“We are not going to waste another moment criticizing our bodies, scrutinizing ourselves in the mirror, or wishing we were younger looking!” This was a declaration that I made with my two dear friends, Tricia and Suki, while sipping margaritas together one beautiful evening at a rooftop restaurant in San Francisco. We raised our glasses and toasted to cherishing our health and vitality.
That evening was more than 20 years ago, but I remember it clearly because we were truly committed to loving ourselves as we aged. We looked across the table at each other and could easily see the beauty there – not despite aging, but because of it! There was a wisdom and maturity in my friends’ faces that wasn’t there when we all first met a decade previous to that evening’s clink of the margarita glasses.
When I looked at my friends, I saw a deeper beauty in them – as if they had each grown more into who they really were. To me, their faces revealed stories of lives well lived, with so many loves, adventures and challenges.
That big toasting moment I’m telling you about happened sometime around the year 2000. Tricia and I were in our mid-thirties and Suki was likely in her mid-fifties. We’d all met back in 1989 when we were coworkers at a humane society, sharing meaningful work that forged a deep friendship between the three of us. Over the years, our friendship and conversations extended beyond animal welfare and often turned to our families, romantic relationships, spirituality, health and well-being.
Sitting together, at that rooftop restaurant in the year 2000, waiting for our tacos and guacamole, we expressed how grateful we were for our years-long friendship with one another. We mused about all the big events we’d experienced together – celebrations and also difficult navigations!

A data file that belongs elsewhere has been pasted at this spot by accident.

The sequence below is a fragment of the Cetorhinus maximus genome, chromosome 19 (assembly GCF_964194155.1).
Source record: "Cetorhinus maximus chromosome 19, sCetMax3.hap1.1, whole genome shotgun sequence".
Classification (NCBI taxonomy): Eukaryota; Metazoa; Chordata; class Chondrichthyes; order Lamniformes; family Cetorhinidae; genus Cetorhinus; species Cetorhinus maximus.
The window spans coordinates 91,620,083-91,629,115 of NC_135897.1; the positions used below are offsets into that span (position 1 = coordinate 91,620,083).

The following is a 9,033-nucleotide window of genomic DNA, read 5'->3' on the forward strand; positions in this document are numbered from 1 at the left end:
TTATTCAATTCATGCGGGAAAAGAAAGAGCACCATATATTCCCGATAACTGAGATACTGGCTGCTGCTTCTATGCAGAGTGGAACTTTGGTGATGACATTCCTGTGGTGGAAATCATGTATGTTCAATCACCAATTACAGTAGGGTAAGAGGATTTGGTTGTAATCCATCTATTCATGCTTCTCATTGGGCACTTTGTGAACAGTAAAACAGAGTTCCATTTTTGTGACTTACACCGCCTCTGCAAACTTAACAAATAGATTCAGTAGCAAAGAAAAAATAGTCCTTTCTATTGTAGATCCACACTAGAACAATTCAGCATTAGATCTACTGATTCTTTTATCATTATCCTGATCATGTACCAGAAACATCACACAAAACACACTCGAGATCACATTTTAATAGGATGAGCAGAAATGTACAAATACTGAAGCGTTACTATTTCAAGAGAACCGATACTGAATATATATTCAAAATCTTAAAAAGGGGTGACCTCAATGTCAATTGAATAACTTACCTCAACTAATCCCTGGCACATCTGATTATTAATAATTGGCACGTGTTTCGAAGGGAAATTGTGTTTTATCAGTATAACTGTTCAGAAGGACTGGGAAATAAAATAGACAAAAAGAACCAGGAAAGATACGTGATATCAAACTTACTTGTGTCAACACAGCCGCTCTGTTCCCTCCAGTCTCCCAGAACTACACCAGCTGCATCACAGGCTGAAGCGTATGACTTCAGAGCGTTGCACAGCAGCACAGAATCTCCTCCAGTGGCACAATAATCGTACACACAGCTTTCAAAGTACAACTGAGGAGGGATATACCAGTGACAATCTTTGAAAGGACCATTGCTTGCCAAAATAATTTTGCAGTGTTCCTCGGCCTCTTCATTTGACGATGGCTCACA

We’d then started circling around a topic that seemed to come up whenever we were together: how self-conscious we felt about wrinkles, sagging skin, varicose veins and other signs of growing older. Each of us admitted that when we looked back on photos of ourselves at younger ages, we thought we looked so good. Yet, we remembered being critical of ourselves even then: “I thought I was too heavy; but I was a great weight!” “I hated my thin hair. But that’s silly; it was shiny and lovely.” “I was obsessed with having bigger boobs. What a shame that I focused on that so much and missed the joy of such beautiful skin!”
Thin hair. That five extra pounds. Crooked noses. Big hips. We remembered all the ways we were so critical of ourselves; and yet, as we shared some fun photos of our trio back in the early 1990’s, we exclaimed that we wished we had appreciated ourselves more. We wished we had felt our youthfulness and beauty. We wished we had been more grateful for our vibrancy and health.
Gosh, how much time did we waste on what we thought were flaws, when we could have been basking in our good health and the natural beauty that everyone has? THAT question was the one that led us to our declaration and toast! Because – gulp! – did we really want to be sitting around a table together in another decade looking back at photos from this evening and saying, “Gee, we were so lovely back then. We should have let ourselves feel our health and vitality instead of focusing on weight and wrinkles and sags.”